Gordon, in one of his recent posts (which I think was this one) compared magic to a sort of circus, and I was reading this book on Tantric Thelema, and there were pens and cards near at hand because I’d been writing thank-you notes earlier. It was such an elegant image, that idea of the circus of magic, that I decided it needed to be turned into an illustration, right then and there.
So I did. I forget whether I posted it here, or to Twitter earlier (Twitter seems to be where the first one went up), but this was an earlier version of the design.
So… I’ve decided to go to the Circus this weekend. MakerFaire is a gathering of thousands of people, from what I’ve heard — the creativity and zaniness and wonder of Burning Man, perhaps, but not the high desert and the dehydration. Maybe.
I’m sort of hoping that it will be like Constructing Modern Knowledge for me, or the Nueva School’s dLab, or some of the other places and people who have helped get me started as a designer and a design thinker. But most of all I think it comes down to re-iterating something David Kelley keeps saying, that it boils down to creative confidence. WIthout creative confidence, it’s hard to pick up a pen and duplicate a drawing that someone else did…. and yet without that duplication process, it’s hard to invent the imagery, or know which line you intend to draw, when it comes time to make your own stuff. How do you create images of physical objects you intend to build? How do you decide to build anything without a visualization in your mind? How do you transfer that visualization from your mind to paper, from paper to material?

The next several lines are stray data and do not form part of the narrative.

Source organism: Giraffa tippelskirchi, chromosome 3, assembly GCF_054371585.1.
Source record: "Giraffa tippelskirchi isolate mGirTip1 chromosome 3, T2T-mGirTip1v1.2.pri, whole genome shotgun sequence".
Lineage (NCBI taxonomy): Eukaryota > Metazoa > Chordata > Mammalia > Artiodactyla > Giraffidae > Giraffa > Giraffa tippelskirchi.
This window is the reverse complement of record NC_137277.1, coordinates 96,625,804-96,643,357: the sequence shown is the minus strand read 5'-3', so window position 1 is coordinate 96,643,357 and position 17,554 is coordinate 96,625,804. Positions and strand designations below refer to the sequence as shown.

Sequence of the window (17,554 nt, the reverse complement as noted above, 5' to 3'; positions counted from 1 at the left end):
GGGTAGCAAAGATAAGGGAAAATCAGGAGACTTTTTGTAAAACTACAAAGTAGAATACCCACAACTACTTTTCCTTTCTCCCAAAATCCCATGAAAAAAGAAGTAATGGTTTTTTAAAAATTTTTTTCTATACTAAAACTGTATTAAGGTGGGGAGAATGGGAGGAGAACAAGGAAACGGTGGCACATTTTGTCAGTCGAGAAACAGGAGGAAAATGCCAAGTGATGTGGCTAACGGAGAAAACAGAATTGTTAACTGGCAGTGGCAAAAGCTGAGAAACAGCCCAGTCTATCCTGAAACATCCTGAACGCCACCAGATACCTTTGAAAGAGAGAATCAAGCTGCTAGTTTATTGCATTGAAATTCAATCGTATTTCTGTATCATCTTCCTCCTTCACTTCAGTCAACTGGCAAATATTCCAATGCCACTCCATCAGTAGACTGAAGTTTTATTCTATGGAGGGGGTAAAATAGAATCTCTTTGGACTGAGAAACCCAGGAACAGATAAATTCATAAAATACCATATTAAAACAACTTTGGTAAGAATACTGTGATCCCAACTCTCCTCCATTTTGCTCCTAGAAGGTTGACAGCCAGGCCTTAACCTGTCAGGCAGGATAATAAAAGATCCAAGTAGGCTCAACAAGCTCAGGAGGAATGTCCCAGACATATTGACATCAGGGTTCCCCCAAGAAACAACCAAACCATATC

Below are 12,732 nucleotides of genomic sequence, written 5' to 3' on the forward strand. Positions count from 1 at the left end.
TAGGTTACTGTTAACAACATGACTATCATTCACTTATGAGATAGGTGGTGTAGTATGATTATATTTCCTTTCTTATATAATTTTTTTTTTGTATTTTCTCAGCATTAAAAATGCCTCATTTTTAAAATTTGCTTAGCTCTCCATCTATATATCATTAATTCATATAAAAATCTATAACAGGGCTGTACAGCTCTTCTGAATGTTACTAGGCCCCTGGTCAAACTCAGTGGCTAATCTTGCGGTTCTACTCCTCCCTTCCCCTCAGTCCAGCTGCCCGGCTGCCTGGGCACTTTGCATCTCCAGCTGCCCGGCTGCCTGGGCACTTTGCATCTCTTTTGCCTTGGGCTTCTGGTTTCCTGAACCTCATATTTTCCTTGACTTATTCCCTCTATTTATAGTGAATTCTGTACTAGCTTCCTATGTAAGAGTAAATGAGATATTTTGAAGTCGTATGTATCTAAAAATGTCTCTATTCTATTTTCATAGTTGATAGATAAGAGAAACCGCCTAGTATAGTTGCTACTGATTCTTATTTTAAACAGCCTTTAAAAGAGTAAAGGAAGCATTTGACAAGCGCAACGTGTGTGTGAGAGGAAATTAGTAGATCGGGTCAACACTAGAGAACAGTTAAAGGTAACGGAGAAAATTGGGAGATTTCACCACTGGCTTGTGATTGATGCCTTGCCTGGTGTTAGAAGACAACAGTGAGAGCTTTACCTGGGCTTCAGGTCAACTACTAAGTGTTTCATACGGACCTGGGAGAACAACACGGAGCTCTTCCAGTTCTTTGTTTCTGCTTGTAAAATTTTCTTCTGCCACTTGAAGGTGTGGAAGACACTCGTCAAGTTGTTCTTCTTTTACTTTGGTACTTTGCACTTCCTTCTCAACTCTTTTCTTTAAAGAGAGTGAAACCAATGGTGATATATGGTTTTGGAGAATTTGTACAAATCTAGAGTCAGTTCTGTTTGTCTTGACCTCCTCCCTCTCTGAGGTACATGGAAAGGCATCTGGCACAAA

I find myself thinking about the wisdomkeepers of this tradition that I’ve received, this weird combination of the magic and the martial arts, the design thinking and the teaching, and I realize how jewel-like all this work is. You can’t build something if you don’t have an image in your brain…
So, Rick and Maria of Zentangle.com have developed a sort of game. It’s an interesting game, with some fairly simple rules:
1) Take a tile of fine white paper.
2) Use a pencil to mark the four corners of the universe on it.
3) Stretch or curve a string of the universe across the open space you’ve created in chaos.
4) Using a pen, fill the universe with the ten thousand things.
5) With a pencil, add shading and nuance to the ten thousand things.
6) If you get stuck, roll a 20-sided die, and do the pattern that die-roll suggests.
They’ve made art into a game. A solo game, to be sure, but a game that describes a portion of the universe and can be used to help shift consciousness without pharmaka. It’s intense sigil work, because every sigil is going to consist of the field of play, a square of paper about three inches across, and so much patience and intention goes into the work. And yet, rather than drawing the sigil, one fills in the empty space around it. One gives the power described, an opportunity to do its work. One gives it space.
So this is what I’m doing on Saturday. I’m going to MakerFaire. It’s partly pilgrimage. It’s partly game. It’s partly about hoping to be surprised and amazed and bewildered.
I’m going to the circus. To find the magic that made me agree to be a Design Thinking teacher, all over again. To give that vision of myself the space in which to find itself again.
Will you be there?